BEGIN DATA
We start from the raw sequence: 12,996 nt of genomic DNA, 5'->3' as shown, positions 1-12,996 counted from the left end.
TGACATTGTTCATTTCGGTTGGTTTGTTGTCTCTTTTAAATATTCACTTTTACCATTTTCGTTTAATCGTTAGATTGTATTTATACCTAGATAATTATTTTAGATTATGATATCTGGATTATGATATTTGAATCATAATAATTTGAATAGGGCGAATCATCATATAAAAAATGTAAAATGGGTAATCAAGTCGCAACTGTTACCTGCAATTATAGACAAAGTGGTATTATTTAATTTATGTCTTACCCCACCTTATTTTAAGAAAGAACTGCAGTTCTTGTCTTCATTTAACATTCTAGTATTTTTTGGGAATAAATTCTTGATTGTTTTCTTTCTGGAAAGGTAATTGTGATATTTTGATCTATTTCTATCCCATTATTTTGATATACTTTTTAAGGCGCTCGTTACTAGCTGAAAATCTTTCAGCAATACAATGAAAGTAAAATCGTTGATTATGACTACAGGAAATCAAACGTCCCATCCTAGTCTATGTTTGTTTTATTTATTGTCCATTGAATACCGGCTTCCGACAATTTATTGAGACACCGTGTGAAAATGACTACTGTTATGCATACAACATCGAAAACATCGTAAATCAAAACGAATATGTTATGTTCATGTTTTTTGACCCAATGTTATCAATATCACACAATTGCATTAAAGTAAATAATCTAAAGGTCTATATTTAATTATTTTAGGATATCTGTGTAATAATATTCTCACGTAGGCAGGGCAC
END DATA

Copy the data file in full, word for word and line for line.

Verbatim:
We start from the raw sequence: 12,996 nt of genomic DNA, 5'->3' as shown, positions 1-12,996 counted from the left end.
TGACATTGTTCATTTCGGTTGGTTTGTTGTCTCTTTTAAATATTCACTTTTACCATTTTCGTTTAATCGTTAGATTGTATTTATACCTAGATAATTATTTTAGATTATGATATCTGGATTATGATATTTGAATCATAATAATTTGAATAGGGCGAATCATCATATAAAAAATGTAAAATGGGTAATCAAGTCGCAACTGTTACCTGCAATTATAGACAAAGTGGTATTATTTAATTTATGTCTTACCCCACCTTATTTTAAGAAAGAACTGCAGTTCTTGTCTTCATTTAACATTCTAGTATTTTTTGGGAATAAATTCTTGATTGTTTTCTTTCTGGAAAGGTAATTGTGATATTTTGATCTATTTCTATCCCATTATTTTGATATACTTTTTAAGGCGCTCGTTACTAGCTGAAAATCTTTCAGCAATACAATGAAAGTAAAATCGTTGATTATGACTACAGGAAATCAAACGTCCCATCCTAGTCTATGTTTGTTTTATTTATTGTCCATTGAATACCGGCTTCCGACAATTTATTGAGACACCGTGTGAAAATGACTACTGTTATGCATACAACATCGAAAACATCGTAAATCAAAACGAATATGTTATGTTCATGTTTTTTGACCCAATGTTATCAATATCACACAATTGCATTAAAGTAAATAATCTAAAGGTCTATATTTAATTATTTTAGGATATCTGTGTAATAATATTCTCACGTAGGCAGGGCAC